Any libelous activity that arises may extend beyond the company’s assets and affect the assets of managers. This is the case even if a mistake was not made by them personally but by another co-manager.
Policies that cover executive risks include:
- Fraud Insurance
- Directors & Officers Liability
- Employment Practices Liability (EPL)
- Initial Public Offering (IPO) Insurance
- Liability for Pension Funds
- Extortion Liability
- Professional Negligence Insurance
Workers’ Compensation Insurance
All states besides Texas have enacted workers’ compensation laws that require private employers to obtain workers’ compensation insurance in order to operate as a legitimate business.
Workers’ compensation insurance covers costs that arise as a result of an employee-related loss. This could relate to:
- Medical damages
- Loss of income
- Disability benefits
- Death benefits
- Wrongful termination
Workers’ compensation insurance is subject to a few limitations:
- Only relevant if the injury or loss was caused while on the job and while performing their contractual duties.
- Does not cover damages that result out of an employee’s negligence or reckless behavior (e.g., while under the influence of drugs or alcohol, etc.)
- Does not cover damages that arise as a result of employees not following company protocols correctly.
- Not all industries and workers are protected by workers’ compensation depending on the state (e.g., domestic servants, farm labor, etc.).
Frequently Asked Questions
What is the best startup business insurance?
The best startup business insurance will depend on the following factors:
- Ease of use (How easily and fast can you get insured with each provider?)
- Quote mechanism (Almost all providers on the list offer free quotes within only a few minutes.)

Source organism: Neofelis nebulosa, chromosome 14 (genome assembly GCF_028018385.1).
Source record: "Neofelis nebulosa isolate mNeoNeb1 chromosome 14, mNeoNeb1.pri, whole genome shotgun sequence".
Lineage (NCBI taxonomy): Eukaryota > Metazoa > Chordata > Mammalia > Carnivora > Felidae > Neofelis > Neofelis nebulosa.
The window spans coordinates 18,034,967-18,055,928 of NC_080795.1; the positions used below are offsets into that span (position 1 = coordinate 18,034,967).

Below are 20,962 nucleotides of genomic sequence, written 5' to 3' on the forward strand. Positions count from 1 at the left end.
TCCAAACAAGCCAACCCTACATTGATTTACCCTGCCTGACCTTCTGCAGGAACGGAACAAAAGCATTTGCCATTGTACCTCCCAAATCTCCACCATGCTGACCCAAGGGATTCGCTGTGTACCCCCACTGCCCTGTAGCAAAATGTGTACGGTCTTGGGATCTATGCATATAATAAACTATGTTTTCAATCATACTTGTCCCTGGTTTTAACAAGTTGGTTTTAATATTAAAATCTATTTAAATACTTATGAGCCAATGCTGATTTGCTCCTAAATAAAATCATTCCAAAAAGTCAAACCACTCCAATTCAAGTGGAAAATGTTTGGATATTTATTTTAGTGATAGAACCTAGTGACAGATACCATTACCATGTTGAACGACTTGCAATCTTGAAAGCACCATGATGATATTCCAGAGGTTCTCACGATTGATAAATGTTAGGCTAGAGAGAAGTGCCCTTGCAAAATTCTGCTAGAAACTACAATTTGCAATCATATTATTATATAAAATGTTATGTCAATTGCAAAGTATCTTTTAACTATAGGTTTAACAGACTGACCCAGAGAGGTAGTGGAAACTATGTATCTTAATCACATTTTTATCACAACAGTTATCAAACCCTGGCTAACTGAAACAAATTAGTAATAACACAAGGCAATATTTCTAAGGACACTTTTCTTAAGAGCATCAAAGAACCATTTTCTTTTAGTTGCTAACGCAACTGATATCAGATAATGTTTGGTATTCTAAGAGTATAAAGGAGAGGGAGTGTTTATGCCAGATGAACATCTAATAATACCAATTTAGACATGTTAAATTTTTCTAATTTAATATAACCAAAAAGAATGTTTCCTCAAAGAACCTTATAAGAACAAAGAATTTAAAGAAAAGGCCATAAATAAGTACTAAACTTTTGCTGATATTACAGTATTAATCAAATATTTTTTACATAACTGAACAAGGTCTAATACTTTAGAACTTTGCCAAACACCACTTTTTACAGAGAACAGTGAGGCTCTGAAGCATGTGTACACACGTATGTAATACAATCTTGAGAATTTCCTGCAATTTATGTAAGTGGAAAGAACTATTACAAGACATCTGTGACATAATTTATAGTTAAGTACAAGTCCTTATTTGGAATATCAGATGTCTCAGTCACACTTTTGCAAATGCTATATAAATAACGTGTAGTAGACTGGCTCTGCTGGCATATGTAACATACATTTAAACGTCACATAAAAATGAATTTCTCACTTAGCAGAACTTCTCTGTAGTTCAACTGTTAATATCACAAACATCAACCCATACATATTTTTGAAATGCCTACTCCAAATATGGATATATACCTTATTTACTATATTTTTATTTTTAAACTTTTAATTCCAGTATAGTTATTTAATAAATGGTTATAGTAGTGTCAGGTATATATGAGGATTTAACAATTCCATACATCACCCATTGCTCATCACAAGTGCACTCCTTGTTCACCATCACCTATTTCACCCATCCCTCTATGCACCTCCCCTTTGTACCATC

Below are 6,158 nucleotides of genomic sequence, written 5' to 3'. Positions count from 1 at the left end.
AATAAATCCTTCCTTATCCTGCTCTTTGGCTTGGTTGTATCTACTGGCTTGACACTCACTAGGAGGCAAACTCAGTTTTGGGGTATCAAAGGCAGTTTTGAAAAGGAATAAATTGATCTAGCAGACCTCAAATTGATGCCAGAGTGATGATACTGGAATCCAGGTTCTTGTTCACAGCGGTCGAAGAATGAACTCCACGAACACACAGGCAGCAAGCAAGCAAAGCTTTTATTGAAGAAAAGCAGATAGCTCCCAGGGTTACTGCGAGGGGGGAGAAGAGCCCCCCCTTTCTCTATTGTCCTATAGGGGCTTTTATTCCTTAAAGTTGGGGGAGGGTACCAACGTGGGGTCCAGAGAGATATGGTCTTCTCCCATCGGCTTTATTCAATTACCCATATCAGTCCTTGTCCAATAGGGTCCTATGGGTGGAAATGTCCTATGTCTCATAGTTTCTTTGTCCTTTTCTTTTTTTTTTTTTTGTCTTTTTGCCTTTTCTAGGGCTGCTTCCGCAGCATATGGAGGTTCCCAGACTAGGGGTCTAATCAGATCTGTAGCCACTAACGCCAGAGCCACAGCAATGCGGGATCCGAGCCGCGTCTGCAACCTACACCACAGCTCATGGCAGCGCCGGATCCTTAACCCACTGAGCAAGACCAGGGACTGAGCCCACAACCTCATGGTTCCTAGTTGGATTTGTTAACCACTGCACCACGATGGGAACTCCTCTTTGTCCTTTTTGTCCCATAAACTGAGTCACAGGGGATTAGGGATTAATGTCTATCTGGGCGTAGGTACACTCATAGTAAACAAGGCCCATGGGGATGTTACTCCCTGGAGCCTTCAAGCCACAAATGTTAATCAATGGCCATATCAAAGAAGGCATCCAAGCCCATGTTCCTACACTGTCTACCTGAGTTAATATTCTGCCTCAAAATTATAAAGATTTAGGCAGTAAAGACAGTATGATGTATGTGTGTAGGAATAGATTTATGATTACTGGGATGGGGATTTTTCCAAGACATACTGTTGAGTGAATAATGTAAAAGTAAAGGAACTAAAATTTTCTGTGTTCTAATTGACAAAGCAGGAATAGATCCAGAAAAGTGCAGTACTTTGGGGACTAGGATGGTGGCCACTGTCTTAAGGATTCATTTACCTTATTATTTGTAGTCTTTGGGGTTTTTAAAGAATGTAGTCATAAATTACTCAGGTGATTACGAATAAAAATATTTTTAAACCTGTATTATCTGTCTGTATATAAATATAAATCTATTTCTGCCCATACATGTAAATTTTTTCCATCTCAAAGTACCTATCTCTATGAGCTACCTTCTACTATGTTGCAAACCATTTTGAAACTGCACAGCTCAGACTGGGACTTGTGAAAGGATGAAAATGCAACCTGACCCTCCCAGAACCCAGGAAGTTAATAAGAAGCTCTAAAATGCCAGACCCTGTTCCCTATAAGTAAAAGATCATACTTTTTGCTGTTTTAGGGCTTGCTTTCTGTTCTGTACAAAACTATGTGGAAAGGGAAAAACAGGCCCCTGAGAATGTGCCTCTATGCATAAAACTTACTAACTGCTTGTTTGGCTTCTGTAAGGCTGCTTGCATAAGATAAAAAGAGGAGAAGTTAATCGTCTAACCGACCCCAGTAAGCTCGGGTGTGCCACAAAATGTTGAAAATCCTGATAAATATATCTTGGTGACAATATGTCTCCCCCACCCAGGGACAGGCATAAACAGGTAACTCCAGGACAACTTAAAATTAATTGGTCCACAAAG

- Reputation (How well have providers settled insurance claims in the past?)
Check out our review of the best business insurance for startups for more information.
Am I required to purchase workers’ compensation coverage?
Yes. You are legally required to purchase workers’ compensation insurance in all states besides Texas if you want to hire employees.
Do I need startup business insurance?
While you may not necessarily “need” business insurance, it can be very beneficial for small businesses from a sustainability and growth standpoint.
Since most startup business insurance coverage policies are relatively affordable, it makes sense to take reasonable precautions to ensure that your business does not accrue significant debt (e.g., as a result of a claim or settlement, etc.) and become insolvent in the future.
At the same time, some business insurance policies can be used to protect your personal assets from liability (e.g., LLC insurance, executive risks, etc.).
For more information, see our guide on when you should get business insurance.
How much does business insurance cost?
How much business insurance will cost for you will depend on several factors:
- How many coverage policies are you purchasing?
- What types of coverage policies are you purchasing? Some are more expensive than others.
- What’s your risk profile? Have you been involved in other claims or settlements in the past?
- How liquid is your business?
- How risky is your business’s industry?
Generally speaking, you will need to request a quote from your preferred insurance provider for each insurance policy. They will be able to assess your business’s specificities and give you an accurate estimation of your monthly or annual fees.